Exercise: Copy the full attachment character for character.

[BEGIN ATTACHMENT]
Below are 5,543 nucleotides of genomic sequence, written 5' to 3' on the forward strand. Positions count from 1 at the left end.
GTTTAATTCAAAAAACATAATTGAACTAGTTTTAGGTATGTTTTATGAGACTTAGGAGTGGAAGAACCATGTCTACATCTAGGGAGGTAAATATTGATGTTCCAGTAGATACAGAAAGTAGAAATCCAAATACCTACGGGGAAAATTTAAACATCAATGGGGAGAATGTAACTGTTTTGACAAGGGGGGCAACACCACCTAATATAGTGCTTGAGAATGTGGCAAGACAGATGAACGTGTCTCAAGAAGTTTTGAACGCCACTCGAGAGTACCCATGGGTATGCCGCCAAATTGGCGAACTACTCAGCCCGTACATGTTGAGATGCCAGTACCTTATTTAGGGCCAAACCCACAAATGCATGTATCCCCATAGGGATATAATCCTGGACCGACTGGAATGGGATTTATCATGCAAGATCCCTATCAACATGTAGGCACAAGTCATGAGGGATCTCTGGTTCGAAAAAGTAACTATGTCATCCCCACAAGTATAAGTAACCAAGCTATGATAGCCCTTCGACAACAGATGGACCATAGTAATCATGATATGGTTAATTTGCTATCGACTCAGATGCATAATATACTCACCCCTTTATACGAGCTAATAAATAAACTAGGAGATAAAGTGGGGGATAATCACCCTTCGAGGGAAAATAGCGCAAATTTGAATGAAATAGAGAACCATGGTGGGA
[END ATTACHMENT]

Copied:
Below are 5,543 nucleotides of genomic sequence, written 5' to 3' on the forward strand. Positions count from 1 at the left end.
GTTTAATTCAAAAAACATAATTGAACTAGTTTTAGGTATGTTTTATGAGACTTAGGAGTGGAAGAACCATGTCTACATCTAGGGAGGTAAATATTGATGTTCCAGTAGATACAGAAAGTAGAAATCCAAATACCTACGGGGAAAATTTAAACATCAATGGGGAGAATGTAACTGTTTTGACAAGGGGGGCAACACCACCTAATATAGTGCTTGAGAATGTGGCAAGACAGATGAACGTGTCTCAAGAAGTTTTGAACGCCACTCGAGAGTACCCATGGGTATGCCGCCAAATTGGCGAACTACTCAGCCCGTACATGTTGAGATGCCAGTACCTTATTTAGGGCCAAACCCACAAATGCATGTATCCCCATAGGGATATAATCCTGGACCGACTGGAATGGGATTTATCATGCAAGATCCCTATCAACATGTAGGCACAAGTCATGAGGGATCTCTGGTTCGAAAAAGTAACTATGTCATCCCCACAAGTATAAGTAACCAAGCTATGATAGCCCTTCGACAACAGATGGACCATAGTAATCATGATATGGTTAATTTGCTATCGACTCAGATGCATAATATACTCACCCCTTTATACGAGCTAATAAATAAACTAGGAGATAAAGTGGGGGATAATCACCCTTCGAGGGAAAATAGCGCAAATTTGAATGAAATAGAGAACCATGGTGGGA